Knight v. Brown, 031419 MDSCA, 1916-2017

Docket Nº:1916-2017
Opinion Judge:Meredith, J.
Judge Panel:Meredith, Reed, Zarnoch, Robert A. (Senior Judge, Specially Assigned), JJ.
Case Date:March 14, 2019
Court:Court of Special Appeals of Maryland




No. 1916-2017

Court of Special Appeals of Maryland

March 14, 2019

Circuit Court for Baltimore City Case No. 24-0-17-000519

Meredith, Reed, Zarnoch, Robert A. (Senior Judge, Specially Assigned), JJ.


Meredith, J.

This case arises out of a foreclosure sale of a home owned by Ms. Antoinettia Knight, appellant, located at 1642 Northwick Rd., Baltimore, MD 21218. On July 25, 2017, Ms. Knight's home was sold via a foreclosure sale by Kristine D. Brown, William M. Savage, Gregory N. Vritto, and R. Kip Stone., appellees ("Substitute Trustees"). After the sale, Ms. Knight filed exceptions alleging that the foreclosing party had misled her regarding her legal rights prior to the sale. The Circuit Court for Baltimore City overruled her exceptions and ratified the foreclosure sale. This appeal followed.

QUESTIONS PRESENTED Ms. Knight presents the following questions for our review, which we have rephrased: 1. Did the circuit court err when it overruled Ms. Knight's exceptions to the foreclosure sale based on allegedly fraudulent statements from the lender?

2. Did the circuit court abuse its discretion when it failed to hold an evidentiary hearing to determine whether Ms. Knight stated a credible allegation of extrinsic fraud in her exceptions pleading?

3. Did the circuit court violate Ms. Knight's rights to procedural due process?1

For the reasons set forth herein, we shall affirm the judgment of the Circuit Court for Baltimore City.


On March 26, 1987, Mr. James Edward Knight, Jr., purchased the home at 1642 Northwick Road, Baltimore, MD 21218. On May 26, 1990, Mr. Knight married Ms. Antoinettia Knight (the appellant in this appeal), and they lived together in the family home from that time forward. On November 12, 2007, Mr. Knight, as the sole owner of record and sole signatory, refinanced the property and executed a promissory note in the amount of $144, 231, secured by a deed of trust lien against the property. (We may refer to that debt and lien instrument herein using the colloquial term "mortgage.") On May 9, 2008, Mr. Knight executed a deed that conveyed the property to himself and his wife as tenants by the entireties. Unfortunately, in February 2014, Mr. Knight passed away.

Ms. Knight alleges that, after Mr. Knight's untimely death, Nationstar, who then held or serviced the mortgage, told her she needed to either assume the mortgage or obtain a new loan to refinance the unpaid balance on the loan her husband had negotiated in 2007. Ms. Knight was upset to be told, after living in the property with her husband for so many years, and knowing that they had made timely payments on the debt for many years, that her ownership of her home was in jeopardy. Concerned that Nationstar would accelerate the loan and foreclose, Ms. Knight reached out to representatives from the United States Department of Veteran Affairs and Senator Barbara Mikulski, seeking assistance to protect the home from foreclosure. Senator Mikulski's office forwarded Ms. Knight's concerns to the United States Consumer Financial Protection Bureau ("CFPB"). The CFPB contacted Nationstar and requested its response to Ms. Knight's concerns.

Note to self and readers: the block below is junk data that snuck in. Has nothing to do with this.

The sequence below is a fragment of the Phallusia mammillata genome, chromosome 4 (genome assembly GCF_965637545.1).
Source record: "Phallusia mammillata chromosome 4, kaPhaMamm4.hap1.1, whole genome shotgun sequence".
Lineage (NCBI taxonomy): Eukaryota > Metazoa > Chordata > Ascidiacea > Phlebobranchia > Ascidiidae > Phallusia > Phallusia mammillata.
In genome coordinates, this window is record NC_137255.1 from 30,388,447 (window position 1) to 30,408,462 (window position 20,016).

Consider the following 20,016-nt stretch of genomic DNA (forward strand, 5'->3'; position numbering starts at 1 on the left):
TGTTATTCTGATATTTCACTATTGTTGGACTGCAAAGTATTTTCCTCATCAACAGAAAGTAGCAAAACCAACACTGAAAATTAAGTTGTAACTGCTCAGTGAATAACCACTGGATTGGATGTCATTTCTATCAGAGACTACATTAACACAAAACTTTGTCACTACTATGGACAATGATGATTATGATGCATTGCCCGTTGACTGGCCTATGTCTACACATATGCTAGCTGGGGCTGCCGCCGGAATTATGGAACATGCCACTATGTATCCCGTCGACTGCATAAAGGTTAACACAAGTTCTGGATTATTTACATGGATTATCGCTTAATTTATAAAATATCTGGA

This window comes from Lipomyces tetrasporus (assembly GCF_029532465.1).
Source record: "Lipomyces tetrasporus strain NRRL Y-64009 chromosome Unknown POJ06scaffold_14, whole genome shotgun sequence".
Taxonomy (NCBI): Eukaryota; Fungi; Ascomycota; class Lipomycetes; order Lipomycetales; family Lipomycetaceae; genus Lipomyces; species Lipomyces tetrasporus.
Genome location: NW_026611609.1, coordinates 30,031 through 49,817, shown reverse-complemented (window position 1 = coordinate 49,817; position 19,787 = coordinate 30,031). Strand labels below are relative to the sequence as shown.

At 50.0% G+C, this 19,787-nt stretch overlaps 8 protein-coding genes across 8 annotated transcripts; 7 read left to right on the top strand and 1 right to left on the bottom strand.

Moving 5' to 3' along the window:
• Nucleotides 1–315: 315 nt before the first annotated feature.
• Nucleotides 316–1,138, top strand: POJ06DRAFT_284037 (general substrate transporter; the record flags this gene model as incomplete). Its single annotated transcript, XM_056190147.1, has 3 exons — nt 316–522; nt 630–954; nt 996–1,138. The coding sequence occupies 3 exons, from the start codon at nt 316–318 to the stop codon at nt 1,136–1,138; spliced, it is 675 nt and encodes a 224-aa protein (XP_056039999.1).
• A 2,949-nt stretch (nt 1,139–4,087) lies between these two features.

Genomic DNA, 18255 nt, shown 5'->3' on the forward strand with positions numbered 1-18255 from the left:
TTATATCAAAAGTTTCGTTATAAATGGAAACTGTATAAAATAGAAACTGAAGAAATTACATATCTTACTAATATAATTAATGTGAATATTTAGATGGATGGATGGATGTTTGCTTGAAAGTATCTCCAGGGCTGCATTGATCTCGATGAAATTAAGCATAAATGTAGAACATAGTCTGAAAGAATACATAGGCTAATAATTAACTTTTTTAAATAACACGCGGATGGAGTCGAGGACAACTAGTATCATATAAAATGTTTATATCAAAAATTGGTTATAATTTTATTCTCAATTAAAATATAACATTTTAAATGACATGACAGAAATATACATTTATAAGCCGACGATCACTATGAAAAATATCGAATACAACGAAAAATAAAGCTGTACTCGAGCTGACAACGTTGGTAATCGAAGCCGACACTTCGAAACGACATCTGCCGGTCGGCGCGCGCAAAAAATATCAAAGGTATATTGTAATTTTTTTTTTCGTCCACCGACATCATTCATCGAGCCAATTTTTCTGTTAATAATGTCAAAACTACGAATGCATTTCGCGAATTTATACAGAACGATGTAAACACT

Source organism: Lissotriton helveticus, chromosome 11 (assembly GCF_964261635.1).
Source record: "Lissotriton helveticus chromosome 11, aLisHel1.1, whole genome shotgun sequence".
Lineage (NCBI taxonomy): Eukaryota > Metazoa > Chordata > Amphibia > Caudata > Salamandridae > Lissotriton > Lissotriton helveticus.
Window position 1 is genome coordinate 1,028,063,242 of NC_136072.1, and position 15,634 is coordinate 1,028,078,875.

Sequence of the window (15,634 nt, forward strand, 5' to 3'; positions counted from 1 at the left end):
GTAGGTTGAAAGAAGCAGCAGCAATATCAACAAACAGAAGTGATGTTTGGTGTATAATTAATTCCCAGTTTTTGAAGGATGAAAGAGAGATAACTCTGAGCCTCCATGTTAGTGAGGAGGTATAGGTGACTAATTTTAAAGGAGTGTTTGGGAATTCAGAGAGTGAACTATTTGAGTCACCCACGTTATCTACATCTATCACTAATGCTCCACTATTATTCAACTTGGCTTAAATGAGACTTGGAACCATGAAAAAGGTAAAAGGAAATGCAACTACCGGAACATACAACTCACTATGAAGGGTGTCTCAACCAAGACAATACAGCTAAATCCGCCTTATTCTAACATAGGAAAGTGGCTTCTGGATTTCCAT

In a letter dated October 5, 2015, Nationstar advised Ms. Knight that an assumption of the loan her husband negotiated may be possible, but that she would need to apply for and obtain Nationstar's approval. The letter further asserted: Loans are assumable based on loan type and investor guidelines among other criteria. The Assumption Department must review each loan to determine eligibility. An Assumption requires the applicant to qualify financially. They must go through an underwriting process similar to one required for a new loan. Please contact our Assumption Representative, William Brandenburg, at 972.956.6598 for further information regarding this program.

Ms. Knight asserts that she applied to Nationstar to assume the mortgage, but she was denied. She also applied to Sun Trust Bank for a new mortgage loan, but was denied. Despite this series of events, Ms. Knight continued to make the monthly mortgage payments to Nationstar on time through October 3, 2016.

However, in November 2016, Ms. Knight concluded that Nationstar was determined to proceed with foreclosure, and she stopped making mortgage payments, and, at all times thereafter, the loan was in a default status. Although Ms. Knight asserts that she had the ability to continue paying the mortgage, she believed that, if the house was going to be sold at foreclosure, she would need to save money to prepare to move.

On December 14, 2016, after two missed mortgage payments, Nationstar sent a Notice of Intent to Foreclose on the home. The notice stated that the mortgage loan was past due for the November 1, 2016 payment and was "due for all payments from and including that date" which, at that point, amounted to $2, 294.07. On March 21, 2017, the Substitute Trustees filed a foreclosure action in the Circuit Court for Baltimore City, and the court entered it on the docket three days later (March 24, 2017). Prior to the foreclosure sale, nothing was filed by or on behalf of Ms. Knight in the foreclosure case.

On July 6, 2017, the property was sold at a foreclosure auction, and the report of that event was entered on the docket on July 25, 2017. On August 21, 2017, Ms. Knight filed exceptions to the foreclosure sale. In her exceptions, she alleged the...

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